For 80 years, scientists have puzzled over the way galaxies and other cosmic structures appear to gravitate toward something they cannot see. This hypothetical “dark matter” seems to outweigh all visible matter by a startling ratio of five to one, suggesting that we barely know our own universe. Thousands of physicists are doggedly searching for these invisible particles.
But the dark matter hypothesis assumes scientists know how matter in the sky ought to move in the first place. This month, a series of developments has revived a long-disfavored argument that dark matter doesn’t exist after all. In this view, no missing matter is needed to explain the errant motions of the heavenly bodies; rather, on cosmic scales, gravity itself works in a different way than either Isaac Newton or Albert Einstein predicted.
The latest attempt to explain away dark matter is a much-discussed proposal by Erik Verlinde, a theoretical physicist at the University of Amsterdam who is known for bold and prescient, if sometimes imperfect, ideas. In a dense, 51-page paper posted online on November 7, Verlinde casts gravity as a byproduct of quantum interactions and suggests that the extra gravity attributed to dark matter is an effect of “dark energy”—the background energy woven into the space-time fabric of the universe.
Instead of hordes of invisible particles, “dark matter is an interplay between ordinary matter and dark energy,” Verlinde said.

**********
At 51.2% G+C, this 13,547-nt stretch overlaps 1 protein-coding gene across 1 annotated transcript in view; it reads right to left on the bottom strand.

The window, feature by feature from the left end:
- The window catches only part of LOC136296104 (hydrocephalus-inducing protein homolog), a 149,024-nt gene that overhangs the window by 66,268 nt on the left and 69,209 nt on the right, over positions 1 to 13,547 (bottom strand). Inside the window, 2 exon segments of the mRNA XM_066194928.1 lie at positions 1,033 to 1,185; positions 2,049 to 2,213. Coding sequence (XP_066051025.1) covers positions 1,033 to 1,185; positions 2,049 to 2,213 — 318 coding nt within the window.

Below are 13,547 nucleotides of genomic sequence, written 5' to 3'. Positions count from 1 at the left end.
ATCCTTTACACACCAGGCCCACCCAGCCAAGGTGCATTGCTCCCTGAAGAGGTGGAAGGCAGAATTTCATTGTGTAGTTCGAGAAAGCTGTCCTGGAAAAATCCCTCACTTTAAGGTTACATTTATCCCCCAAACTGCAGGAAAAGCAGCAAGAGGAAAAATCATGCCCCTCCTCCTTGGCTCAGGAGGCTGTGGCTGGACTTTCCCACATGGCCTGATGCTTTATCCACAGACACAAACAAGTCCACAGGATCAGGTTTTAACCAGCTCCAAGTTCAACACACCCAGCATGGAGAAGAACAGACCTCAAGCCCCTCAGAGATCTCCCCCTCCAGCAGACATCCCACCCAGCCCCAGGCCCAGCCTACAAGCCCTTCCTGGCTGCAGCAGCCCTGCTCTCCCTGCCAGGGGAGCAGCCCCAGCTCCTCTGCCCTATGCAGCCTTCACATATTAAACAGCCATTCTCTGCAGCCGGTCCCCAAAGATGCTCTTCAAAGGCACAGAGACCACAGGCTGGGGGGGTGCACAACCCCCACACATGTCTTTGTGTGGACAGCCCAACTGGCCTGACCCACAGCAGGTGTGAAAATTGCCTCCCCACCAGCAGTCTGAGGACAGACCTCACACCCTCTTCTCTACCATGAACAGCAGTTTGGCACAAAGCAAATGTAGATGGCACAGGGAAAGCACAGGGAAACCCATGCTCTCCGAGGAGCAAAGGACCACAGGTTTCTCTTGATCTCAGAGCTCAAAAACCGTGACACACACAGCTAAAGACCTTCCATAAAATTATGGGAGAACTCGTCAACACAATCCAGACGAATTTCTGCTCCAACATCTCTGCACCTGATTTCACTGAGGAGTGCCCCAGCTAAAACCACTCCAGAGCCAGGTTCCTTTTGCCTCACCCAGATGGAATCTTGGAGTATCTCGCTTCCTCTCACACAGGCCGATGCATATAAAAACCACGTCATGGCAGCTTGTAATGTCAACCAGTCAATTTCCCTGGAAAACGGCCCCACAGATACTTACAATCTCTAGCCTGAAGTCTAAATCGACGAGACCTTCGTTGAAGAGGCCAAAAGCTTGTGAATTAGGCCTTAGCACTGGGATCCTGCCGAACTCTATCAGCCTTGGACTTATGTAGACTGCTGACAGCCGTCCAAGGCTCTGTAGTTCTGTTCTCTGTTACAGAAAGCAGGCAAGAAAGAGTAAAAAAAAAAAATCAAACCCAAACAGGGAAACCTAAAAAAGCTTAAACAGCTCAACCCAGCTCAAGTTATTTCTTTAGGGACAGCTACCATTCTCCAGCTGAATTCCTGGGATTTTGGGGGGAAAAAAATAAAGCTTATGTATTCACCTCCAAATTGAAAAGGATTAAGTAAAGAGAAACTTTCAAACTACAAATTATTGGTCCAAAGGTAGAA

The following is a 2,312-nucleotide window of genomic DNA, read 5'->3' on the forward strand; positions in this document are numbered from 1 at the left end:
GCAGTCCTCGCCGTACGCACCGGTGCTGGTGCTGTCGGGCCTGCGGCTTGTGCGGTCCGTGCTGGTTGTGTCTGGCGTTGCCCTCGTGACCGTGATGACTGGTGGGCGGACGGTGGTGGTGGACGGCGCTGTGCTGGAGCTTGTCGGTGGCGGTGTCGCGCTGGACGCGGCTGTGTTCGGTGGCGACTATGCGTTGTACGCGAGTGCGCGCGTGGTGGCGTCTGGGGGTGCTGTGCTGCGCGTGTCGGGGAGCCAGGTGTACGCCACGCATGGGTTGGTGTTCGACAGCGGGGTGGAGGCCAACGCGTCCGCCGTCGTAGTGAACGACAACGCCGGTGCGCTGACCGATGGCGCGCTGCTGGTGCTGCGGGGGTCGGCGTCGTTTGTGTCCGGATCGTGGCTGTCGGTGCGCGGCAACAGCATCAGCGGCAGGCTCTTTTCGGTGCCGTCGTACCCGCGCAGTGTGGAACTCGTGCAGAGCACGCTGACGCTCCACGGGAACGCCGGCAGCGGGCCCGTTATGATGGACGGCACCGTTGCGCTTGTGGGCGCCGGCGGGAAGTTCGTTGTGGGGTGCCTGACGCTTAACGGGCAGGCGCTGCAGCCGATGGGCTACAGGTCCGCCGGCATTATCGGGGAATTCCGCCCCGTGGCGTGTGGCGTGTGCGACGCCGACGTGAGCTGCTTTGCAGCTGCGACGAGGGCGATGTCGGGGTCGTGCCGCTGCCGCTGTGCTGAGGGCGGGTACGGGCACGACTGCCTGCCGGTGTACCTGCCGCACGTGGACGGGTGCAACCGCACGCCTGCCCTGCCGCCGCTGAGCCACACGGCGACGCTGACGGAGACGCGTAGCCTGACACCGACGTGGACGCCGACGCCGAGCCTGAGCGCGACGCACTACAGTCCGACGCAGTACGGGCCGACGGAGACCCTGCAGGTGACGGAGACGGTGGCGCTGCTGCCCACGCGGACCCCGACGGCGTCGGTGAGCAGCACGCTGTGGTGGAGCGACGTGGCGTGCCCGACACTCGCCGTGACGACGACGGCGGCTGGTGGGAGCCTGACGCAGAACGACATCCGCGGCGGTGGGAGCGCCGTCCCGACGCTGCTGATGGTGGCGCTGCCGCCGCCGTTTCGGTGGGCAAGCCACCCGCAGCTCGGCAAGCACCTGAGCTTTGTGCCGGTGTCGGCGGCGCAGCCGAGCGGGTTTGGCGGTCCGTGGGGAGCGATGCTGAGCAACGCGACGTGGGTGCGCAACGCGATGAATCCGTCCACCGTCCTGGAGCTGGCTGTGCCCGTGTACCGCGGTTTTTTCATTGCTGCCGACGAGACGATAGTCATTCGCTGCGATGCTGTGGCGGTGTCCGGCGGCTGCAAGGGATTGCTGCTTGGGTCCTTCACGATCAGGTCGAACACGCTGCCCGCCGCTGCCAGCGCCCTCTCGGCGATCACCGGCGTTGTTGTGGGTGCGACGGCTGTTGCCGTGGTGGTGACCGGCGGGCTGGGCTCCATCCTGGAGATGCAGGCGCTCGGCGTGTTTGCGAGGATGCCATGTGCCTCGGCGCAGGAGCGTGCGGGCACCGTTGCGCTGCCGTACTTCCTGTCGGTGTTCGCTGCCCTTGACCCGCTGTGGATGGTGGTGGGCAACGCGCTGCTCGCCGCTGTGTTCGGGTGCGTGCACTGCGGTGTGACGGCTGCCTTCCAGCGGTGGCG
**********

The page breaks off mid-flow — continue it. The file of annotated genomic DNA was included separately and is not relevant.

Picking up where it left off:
To make his case, Verlinde has adopted a radical perspective on the origin of gravity that is currently in vogue among leading theoretical physicists. Einstein defined gravity as the effect of curves in space-time created by the presence of matter. According to the new approach, gravity is an emergent phenomenon. Space-time and the matter within it are treated as a hologram that arises from an underlying network of quantum bits (called “qubits”), much as the three-dimensional environment of a computer game is encoded in classical bits on a silicon chip. Working within this framework, Verlinde traces dark energy to a property of these underlying qubits that supposedly encode the universe. On large scales in the hologram, he argues, dark energy interacts with matter in just the right way to create the illusion of dark matter.